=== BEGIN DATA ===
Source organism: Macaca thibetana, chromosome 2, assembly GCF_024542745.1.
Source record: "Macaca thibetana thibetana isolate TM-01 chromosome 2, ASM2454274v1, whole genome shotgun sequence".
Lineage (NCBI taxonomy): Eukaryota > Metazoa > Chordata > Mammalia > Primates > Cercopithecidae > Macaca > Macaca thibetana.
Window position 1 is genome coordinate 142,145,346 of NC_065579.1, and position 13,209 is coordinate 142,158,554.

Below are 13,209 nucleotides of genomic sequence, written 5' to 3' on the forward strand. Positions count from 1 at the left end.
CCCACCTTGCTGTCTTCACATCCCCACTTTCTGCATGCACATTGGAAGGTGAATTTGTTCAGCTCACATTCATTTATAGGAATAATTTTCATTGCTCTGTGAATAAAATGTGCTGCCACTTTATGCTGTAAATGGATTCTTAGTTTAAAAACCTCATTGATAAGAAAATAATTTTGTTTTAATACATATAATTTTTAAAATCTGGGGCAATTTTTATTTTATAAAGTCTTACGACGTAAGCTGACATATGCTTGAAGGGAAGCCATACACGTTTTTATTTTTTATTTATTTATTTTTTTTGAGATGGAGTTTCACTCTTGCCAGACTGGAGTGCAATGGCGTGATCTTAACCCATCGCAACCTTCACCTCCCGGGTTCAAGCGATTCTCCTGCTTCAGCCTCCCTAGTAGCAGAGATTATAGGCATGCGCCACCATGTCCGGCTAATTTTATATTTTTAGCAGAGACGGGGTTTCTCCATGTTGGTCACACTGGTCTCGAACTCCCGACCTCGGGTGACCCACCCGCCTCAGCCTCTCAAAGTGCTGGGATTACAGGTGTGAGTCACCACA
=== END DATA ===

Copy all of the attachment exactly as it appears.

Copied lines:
Source organism: Macaca thibetana, chromosome 2, assembly GCF_024542745.1.
Source record: "Macaca thibetana thibetana isolate TM-01 chromosome 2, ASM2454274v1, whole genome shotgun sequence".
Lineage (NCBI taxonomy): Eukaryota > Metazoa > Chordata > Mammalia > Primates > Cercopithecidae > Macaca > Macaca thibetana.
Window position 1 is genome coordinate 142,145,346 of NC_065579.1, and position 13,209 is coordinate 142,158,554.

Below are 13,209 nucleotides of genomic sequence, written 5' to 3' on the forward strand. Positions count from 1 at the left end.
CCCACCTTGCTGTCTTCACATCCCCACTTTCTGCATGCACATTGGAAGGTGAATTTGTTCAGCTCACATTCATTTATAGGAATAATTTTCATTGCTCTGTGAATAAAATGTGCTGCCACTTTATGCTGTAAATGGATTCTTAGTTTAAAAACCTCATTGATAAGAAAATAATTTTGTTTTAATACATATAATTTTTAAAATCTGGGGCAATTTTTATTTTATAAAGTCTTACGACGTAAGCTGACATATGCTTGAAGGGAAGCCATACACGTTTTTATTTTTTATTTATTTATTTTTTTTGAGATGGAGTTTCACTCTTGCCAGACTGGAGTGCAATGGCGTGATCTTAACCCATCGCAACCTTCACCTCCCGGGTTCAAGCGATTCTCCTGCTTCAGCCTCCCTAGTAGCAGAGATTATAGGCATGCGCCACCATGTCCGGCTAATTTTATATTTTTAGCAGAGACGGGGTTTCTCCATGTTGGTCACACTGGTCTCGAACTCCCGACCTCGGGTGACCCACCCGCCTCAGCCTCTCAAAGTGCTGGGATTACAGGTGTGAGTCACCACA